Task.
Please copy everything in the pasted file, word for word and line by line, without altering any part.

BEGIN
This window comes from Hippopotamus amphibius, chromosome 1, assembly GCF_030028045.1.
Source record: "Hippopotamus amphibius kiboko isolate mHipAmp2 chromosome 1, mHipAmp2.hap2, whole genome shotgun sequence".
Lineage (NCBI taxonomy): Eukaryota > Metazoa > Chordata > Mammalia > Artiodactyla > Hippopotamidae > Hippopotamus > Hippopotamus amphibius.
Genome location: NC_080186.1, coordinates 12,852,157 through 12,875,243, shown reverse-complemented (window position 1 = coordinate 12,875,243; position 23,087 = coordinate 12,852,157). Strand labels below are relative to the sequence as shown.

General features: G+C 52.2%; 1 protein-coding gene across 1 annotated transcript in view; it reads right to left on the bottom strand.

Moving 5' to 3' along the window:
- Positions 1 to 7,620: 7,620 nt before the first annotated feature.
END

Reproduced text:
This window comes from Hippopotamus amphibius, chromosome 1, assembly GCF_030028045.1.
Source record: "Hippopotamus amphibius kiboko isolate mHipAmp2 chromosome 1, mHipAmp2.hap2, whole genome shotgun sequence".
Lineage (NCBI taxonomy): Eukaryota > Metazoa > Chordata > Mammalia > Artiodactyla > Hippopotamidae > Hippopotamus > Hippopotamus amphibius.
Genome location: NC_080186.1, coordinates 12,852,157 through 12,875,243, shown reverse-complemented (window position 1 = coordinate 12,875,243; position 23,087 = coordinate 12,852,157). Strand labels below are relative to the sequence as shown.

General features: G+C 52.2%; 1 protein-coding gene across 1 annotated transcript in view; it reads right to left on the bottom strand.

Moving 5' to 3' along the window:
- Positions 1 to 7,620: 7,620 nt before the first annotated feature.